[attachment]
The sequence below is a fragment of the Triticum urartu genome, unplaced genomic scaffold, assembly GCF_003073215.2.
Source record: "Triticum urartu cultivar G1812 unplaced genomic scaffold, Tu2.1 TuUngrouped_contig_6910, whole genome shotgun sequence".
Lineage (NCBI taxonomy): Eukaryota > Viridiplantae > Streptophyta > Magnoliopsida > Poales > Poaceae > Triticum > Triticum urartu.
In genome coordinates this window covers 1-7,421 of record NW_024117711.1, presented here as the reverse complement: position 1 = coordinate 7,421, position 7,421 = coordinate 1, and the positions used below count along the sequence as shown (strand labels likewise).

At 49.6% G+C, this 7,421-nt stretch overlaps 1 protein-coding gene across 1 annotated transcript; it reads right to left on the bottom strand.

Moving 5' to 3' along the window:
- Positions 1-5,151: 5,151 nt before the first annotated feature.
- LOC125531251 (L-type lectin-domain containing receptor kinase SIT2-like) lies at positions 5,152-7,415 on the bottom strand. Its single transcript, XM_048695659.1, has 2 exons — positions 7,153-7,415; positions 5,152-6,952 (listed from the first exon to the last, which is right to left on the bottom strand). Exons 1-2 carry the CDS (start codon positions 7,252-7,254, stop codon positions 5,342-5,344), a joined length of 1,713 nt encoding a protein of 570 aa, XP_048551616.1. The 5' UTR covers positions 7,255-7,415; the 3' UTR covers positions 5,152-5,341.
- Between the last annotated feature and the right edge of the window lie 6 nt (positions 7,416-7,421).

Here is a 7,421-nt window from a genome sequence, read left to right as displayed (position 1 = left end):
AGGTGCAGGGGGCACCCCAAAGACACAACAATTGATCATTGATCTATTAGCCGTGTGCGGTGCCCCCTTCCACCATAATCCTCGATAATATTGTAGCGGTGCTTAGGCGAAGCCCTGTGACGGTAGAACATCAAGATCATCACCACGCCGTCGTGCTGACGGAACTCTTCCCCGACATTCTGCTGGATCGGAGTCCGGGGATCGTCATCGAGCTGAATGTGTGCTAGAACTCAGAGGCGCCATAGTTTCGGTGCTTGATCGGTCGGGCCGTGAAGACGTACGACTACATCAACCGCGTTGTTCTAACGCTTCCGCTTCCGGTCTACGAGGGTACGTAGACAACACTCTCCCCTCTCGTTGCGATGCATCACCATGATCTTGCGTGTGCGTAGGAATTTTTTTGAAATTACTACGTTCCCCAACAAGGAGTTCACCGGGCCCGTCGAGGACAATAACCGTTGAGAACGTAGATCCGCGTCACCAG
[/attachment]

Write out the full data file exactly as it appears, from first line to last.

The sequence below is a fragment of the Triticum urartu genome, unplaced genomic scaffold, assembly GCF_003073215.2.
Source record: "Triticum urartu cultivar G1812 unplaced genomic scaffold, Tu2.1 TuUngrouped_contig_6910, whole genome shotgun sequence".
Lineage (NCBI taxonomy): Eukaryota > Viridiplantae > Streptophyta > Magnoliopsida > Poales > Poaceae > Triticum > Triticum urartu.
In genome coordinates this window covers 1-7,421 of record NW_024117711.1, presented here as the reverse complement: position 1 = coordinate 7,421, position 7,421 = coordinate 1, and the positions used below count along the sequence as shown (strand labels likewise).

At 49.6% G+C, this 7,421-nt stretch overlaps 1 protein-coding gene across 1 annotated transcript; it reads right to left on the bottom strand.

Moving 5' to 3' along the window:
- Positions 1-5,151: 5,151 nt before the first annotated feature.
- LOC125531251 (L-type lectin-domain containing receptor kinase SIT2-like) lies at positions 5,152-7,415 on the bottom strand. Its single transcript, XM_048695659.1, has 2 exons — positions 7,153-7,415; positions 5,152-6,952 (listed from the first exon to the last, which is right to left on the bottom strand). Exons 1-2 carry the CDS (start codon positions 7,252-7,254, stop codon positions 5,342-5,344), a joined length of 1,713 nt encoding a protein of 570 aa, XP_048551616.1. The 5' UTR covers positions 7,255-7,415; the 3' UTR covers positions 5,152-5,341.
- Between the last annotated feature and the right edge of the window lie 6 nt (positions 7,416-7,421).

Here is a 7,421-nt window from a genome sequence, read left to right as displayed (position 1 = left end):
AGGTGCAGGGGGCACCCCAAAGACACAACAATTGATCATTGATCTATTAGCCGTGTGCGGTGCCCCCTTCCACCATAATCCTCGATAATATTGTAGCGGTGCTTAGGCGAAGCCCTGTGACGGTAGAACATCAAGATCATCACCACGCCGTCGTGCTGACGGAACTCTTCCCCGACATTCTGCTGGATCGGAGTCCGGGGATCGTCATCGAGCTGAATGTGTGCTAGAACTCAGAGGCGCCATAGTTTCGGTGCTTGATCGGTCGGGCCGTGAAGACGTACGACTACATCAACCGCGTTGTTCTAACGCTTCCGCTTCCGGTCTACGAGGGTACGTAGACAACACTCTCCCCTCTCGTTGCGATGCATCACCATGATCTTGCGTGTGCGTAGGAATTTTTTTGAAATTACTACGTTCCCCAACAAGGAGTTCACCGGGCCCGTCGAGGACAATAACCGTTGAGAACGTAGATCCGCGTCACCAG